Sam Neill, Kevin Harrington and Tom Long star
Sam Neill, Kevin Harrington and Tom Long star
2001 - MM The Dish Film Productions Pty Ltd.

THE DISH A Working Dog Production / Roadshow Pictures. 
Review by Bob Eggleton

US Release: March 9th, 2001

Starring Sam Neill,Kevin Harrington,Tom Long,Patrick Warburton,Genevieve Moody,Tayler Kane, Bille Brown and John McMartin. Music by Edmund Choi. Written, Produced and Concieved by Santo Gleisner,Jane Kennedy,Rob Sitch . Directed by Rob Sitch. 1 hour 35 minutes.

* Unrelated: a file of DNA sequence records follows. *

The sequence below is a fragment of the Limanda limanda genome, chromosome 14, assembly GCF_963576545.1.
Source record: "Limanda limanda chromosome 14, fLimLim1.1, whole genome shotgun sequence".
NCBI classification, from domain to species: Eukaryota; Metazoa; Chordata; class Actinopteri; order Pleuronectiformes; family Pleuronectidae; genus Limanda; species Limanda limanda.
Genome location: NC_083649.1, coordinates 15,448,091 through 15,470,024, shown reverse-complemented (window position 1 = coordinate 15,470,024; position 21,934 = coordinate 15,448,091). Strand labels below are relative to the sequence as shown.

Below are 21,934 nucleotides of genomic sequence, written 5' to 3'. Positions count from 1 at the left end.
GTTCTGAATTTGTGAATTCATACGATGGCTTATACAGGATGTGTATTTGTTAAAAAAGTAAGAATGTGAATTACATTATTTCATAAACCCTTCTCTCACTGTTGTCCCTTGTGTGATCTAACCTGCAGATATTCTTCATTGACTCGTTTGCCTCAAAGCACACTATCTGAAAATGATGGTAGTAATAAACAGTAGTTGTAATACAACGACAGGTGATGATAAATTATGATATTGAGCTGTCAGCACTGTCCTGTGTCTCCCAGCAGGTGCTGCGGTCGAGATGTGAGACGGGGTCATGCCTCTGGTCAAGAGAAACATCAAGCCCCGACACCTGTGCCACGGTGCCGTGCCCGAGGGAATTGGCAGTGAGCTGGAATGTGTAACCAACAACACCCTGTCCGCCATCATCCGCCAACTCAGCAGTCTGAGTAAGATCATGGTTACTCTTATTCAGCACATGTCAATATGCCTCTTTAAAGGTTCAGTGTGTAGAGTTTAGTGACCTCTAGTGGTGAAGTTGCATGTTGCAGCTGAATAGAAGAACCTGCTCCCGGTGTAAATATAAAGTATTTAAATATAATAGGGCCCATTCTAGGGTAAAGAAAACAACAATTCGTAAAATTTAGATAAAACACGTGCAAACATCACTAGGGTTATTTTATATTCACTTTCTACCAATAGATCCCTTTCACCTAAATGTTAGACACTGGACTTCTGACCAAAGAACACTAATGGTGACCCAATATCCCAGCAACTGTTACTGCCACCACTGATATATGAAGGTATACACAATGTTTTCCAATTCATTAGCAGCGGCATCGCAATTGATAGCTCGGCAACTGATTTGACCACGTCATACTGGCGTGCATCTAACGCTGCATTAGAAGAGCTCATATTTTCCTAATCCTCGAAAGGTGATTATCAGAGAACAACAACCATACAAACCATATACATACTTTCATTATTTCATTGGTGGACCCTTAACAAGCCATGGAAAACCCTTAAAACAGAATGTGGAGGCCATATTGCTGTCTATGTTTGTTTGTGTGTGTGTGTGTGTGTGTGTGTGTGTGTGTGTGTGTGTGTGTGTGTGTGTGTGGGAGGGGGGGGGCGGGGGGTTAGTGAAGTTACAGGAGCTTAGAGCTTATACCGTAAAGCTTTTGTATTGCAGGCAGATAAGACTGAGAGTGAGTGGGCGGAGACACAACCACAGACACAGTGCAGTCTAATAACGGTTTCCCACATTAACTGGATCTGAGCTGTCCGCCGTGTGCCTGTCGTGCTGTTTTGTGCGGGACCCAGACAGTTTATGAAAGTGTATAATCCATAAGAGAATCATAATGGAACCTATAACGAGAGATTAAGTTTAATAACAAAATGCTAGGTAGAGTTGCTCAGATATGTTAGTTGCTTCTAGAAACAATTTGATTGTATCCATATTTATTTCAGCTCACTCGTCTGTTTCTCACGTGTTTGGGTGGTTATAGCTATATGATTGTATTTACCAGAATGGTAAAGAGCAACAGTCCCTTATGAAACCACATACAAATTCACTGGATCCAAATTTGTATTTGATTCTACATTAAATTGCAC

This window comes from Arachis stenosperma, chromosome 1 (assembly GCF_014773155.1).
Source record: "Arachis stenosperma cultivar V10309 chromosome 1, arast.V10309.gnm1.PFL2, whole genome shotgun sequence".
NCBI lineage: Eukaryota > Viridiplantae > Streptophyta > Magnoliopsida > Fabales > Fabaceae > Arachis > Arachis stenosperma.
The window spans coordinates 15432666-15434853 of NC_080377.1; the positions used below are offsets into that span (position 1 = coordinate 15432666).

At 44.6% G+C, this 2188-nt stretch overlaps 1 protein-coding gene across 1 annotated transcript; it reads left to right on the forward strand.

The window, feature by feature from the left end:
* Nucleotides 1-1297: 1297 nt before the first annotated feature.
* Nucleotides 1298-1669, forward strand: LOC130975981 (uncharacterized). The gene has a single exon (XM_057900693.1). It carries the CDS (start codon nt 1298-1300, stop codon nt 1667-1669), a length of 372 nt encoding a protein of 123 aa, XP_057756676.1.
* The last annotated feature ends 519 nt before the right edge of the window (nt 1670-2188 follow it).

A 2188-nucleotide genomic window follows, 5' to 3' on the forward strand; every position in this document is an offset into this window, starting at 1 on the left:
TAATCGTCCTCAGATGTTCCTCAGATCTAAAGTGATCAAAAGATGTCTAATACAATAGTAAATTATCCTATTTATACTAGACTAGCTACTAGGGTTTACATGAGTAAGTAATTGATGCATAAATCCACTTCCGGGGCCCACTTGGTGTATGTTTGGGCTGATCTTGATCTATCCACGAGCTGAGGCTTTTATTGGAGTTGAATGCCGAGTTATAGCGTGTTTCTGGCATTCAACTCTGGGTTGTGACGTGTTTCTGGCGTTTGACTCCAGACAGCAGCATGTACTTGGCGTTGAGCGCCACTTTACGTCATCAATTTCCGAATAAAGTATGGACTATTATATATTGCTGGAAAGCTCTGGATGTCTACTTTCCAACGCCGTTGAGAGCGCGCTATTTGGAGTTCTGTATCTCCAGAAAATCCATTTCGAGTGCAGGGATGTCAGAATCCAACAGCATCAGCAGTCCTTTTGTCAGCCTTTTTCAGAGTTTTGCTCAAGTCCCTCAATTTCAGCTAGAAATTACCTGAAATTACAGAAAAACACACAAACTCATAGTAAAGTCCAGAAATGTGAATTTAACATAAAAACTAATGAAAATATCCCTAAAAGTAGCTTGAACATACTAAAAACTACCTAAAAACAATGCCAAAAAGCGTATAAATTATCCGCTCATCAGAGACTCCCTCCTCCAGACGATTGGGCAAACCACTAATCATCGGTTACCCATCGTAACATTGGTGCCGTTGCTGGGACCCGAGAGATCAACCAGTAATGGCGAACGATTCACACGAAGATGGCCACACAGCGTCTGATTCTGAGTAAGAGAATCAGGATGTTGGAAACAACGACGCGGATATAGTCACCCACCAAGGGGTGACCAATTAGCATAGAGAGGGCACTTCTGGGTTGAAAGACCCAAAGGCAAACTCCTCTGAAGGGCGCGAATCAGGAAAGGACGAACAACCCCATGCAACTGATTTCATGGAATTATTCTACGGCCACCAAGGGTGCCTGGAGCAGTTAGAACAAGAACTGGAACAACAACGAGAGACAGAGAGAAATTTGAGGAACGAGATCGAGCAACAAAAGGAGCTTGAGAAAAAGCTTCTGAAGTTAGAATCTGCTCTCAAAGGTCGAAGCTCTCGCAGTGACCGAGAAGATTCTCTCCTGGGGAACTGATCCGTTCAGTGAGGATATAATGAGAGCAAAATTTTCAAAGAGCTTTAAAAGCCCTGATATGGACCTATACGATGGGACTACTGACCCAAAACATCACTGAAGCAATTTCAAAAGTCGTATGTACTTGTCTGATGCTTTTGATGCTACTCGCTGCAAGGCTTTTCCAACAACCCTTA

The Dish is one of those wonderful, nostalgia films that come along once in a blue moon. And indeed we are talking about the moon here. More specifically, the role Australia's Parkes Radio Telescope played, in l969 in relaying back those immortal pictures of Neil Armstrong setting foot upon the lunar surface. Partly based on a true story and somewhat fleshed out with a great drama-comedic script, THE DISH recalls that summer of l969 when NASA determined that Parkes was the largest Southern Hemisphere Radio Dish that, was for all intents and purposes, sitting in the middle of a huge sheep paddock in a town that is, to this day, a small country town in NSW Australia. Sam Neill, plays Paul Buxton, a scientist who at the time was assigned to oversee the telescope. He and two younger whiz kids must deal with an at-first anal retentive NASA representative sent there to oversee the US interest. Well, the town of Parkes has never seen any action-even remotely as important as this and, all the local politicians are first to take credit for the choosing of "their" telescope. They don't count on much beyond being a back-up, as because of the sleep cycle of the astronauts in relation to the position of the moon as they make the first moonwalk, Goldstone in the Northern Hemisphere would be the receiver of those all important TV pictures. Armstrong decides, as we all know, to skip the sleep period and he and Aldrin go for the walk -nine hours early!!! This leaves Parkes with the job of relaying those pictures. At one point, a power outage blinds the telescope and all the programmed information-like communications with and the position of the Apollo spacecraft-is gone. When the US ambassador (John McMartin) shows up, and wants to LISTEN to the Nasa/Apollo communication, the panicked Parkes team must-hilariously-pull the wool over his eyes otherwise if word got back to NASA they might be downgraded. There's also a love story woven into all this, and a cast of Australian characters that are just that-characters!!! The humor is terrific and very funny. In fact, some Americans may have trouble with the Aussie slang -"Ockerisms" as they are known. It also makes terrific fun of the politicians (and their wives) of the time. It also has fun with rather uptight by-the-book Americans. Another nice touch is that you believe you are seeing a window into l969-the fashions, cars and kitchen furniture and appliances are all bang on to the point you'll be taken back to memories of your own surroundings as I was. The film is shot in golden, sunset tones which give an air of a warm memory, when all our lives were less complex-despite the turbulent 60's-which is given more than a tip of the hat via the idealogically opposed son & daughter of Parke's mayor. One is a young army recruit with eyes on Viet Nam and the other a lone flower child convinced the whole moon landing is a US/CIA conspiracy. It's quite wonderful to watch. Sam Neill does an excellent job as usual. He also plays the same character-but in his 80's in present day-as he goes back to Parkes and we see the movie as a flashback-the whole film as a quick dream-in a framing element that starts and ends the film. Another factor that pulls our nostalgic heartstrings is the use of music of the time-songs by The Moody Blues, Mason Williams, Steppenwolf, The Youngbloods, Blood Sweat& Tears, Oliver, Thunderclap Newman and Russell Morris-makes it like the soundtrack of our lives in a sense. We see the entire Apollo mission-liftoff to moonlanding-as many saw it, in grainy TV footage (black&white and color) and news footage of a whole world that stood still to watch one of Man's greatest achievements. I loved the film so much I saw it twice in Australia and intend to see it again in the US a couple of times. It was also made on quite a low budget and because of attention to details and the cinematography, outstrips APOLLO 13(l995) which in comparison, just doesn't leave you with that same wonderful feeling. Treat yourself to this one. You'll wish they made more.